ACCORDING TO THE army of online enthusiasts who celebrate the song and its legacy, there are over 2000 (and counting) versions of Louie Louie, yet none of them would exist but for two. Firstly there’s Richard Berry’s 1957 progenitor, which saw him fuse his own ideas and words onto a bass riff by Cuban bandleader Rosendo Ruiz Jr. Secondly, and unusually as it’s not the ‘original’, there is The Kingsmen’s garage rock re-thrash of the song which assured its place in history – so much so, the track’s fans now organise an annual Louie Louie day on April 11 to celebrate the song.
“The song is unintelligible at any speed”
Raw and rebellious, the Portland group’s 1963 cover transformed the song into an outsider anthem, sounding so dangerous and hedonistic that it inspired generation after generation to champion the song, and an FBI investigation at the time into find out what was actually being sung, such was the threatening, wild drawl of the vocal.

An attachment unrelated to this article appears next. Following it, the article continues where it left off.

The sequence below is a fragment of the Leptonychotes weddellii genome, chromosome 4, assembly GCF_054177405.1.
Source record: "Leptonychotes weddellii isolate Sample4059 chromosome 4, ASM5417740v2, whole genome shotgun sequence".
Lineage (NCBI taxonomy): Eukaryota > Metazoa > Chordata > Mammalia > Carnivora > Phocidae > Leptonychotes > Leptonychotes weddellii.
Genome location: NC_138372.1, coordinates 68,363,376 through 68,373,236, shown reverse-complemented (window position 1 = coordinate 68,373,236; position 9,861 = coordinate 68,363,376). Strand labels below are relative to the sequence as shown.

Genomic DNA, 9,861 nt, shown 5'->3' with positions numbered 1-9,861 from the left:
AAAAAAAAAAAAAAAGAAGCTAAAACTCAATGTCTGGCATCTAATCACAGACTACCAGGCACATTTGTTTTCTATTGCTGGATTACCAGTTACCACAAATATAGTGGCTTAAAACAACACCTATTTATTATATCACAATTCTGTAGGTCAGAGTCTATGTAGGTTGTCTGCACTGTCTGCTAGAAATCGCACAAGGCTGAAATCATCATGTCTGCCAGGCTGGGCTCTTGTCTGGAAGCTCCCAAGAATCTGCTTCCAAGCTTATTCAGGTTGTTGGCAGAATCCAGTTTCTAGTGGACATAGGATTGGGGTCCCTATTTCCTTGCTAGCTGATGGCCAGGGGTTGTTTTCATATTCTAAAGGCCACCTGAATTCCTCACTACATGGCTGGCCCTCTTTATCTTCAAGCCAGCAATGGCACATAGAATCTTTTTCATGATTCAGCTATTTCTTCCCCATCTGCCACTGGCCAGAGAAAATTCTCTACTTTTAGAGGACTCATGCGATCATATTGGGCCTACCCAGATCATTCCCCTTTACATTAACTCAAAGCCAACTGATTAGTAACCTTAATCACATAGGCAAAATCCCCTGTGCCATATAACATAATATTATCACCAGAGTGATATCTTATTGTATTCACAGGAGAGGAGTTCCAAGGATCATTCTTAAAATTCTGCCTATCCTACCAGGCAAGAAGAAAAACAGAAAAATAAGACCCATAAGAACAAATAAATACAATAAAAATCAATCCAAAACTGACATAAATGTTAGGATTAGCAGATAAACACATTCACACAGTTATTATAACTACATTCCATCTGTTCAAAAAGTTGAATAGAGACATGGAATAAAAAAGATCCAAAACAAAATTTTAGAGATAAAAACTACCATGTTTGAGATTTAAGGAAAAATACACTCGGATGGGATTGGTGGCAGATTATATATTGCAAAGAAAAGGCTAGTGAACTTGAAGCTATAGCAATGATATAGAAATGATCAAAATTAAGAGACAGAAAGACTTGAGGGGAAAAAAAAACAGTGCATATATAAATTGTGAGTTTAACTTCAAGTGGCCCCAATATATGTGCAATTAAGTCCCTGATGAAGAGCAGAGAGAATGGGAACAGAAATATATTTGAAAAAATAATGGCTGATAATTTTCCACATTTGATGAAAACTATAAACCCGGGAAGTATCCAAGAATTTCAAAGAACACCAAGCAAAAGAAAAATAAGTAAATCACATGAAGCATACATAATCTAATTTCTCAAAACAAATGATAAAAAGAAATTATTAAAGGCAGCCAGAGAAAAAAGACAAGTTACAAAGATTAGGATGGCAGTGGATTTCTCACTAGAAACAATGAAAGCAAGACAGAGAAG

In fact the G-Men searching for obscenities or hidden messages apparently concluded the song was “unintelligible at any speed”. Their report – including the rude lyrics the investigators thought were being used – can now be read online at www.fbi.gov.
With the passing of Kingsmen vocalist Jack Ely earlier this week (April 27), the MOJO team have nominated ten of their favourite Louie Louies, ranging from garage rock homages to reggae re-imaginings and beyond.
And if you can’t find a version here that meets your approval, here’s a list charting over 2000 versions, so there’s bound to be a Louie Louie for you. Let us know your thoughts via Twitter or Facebook.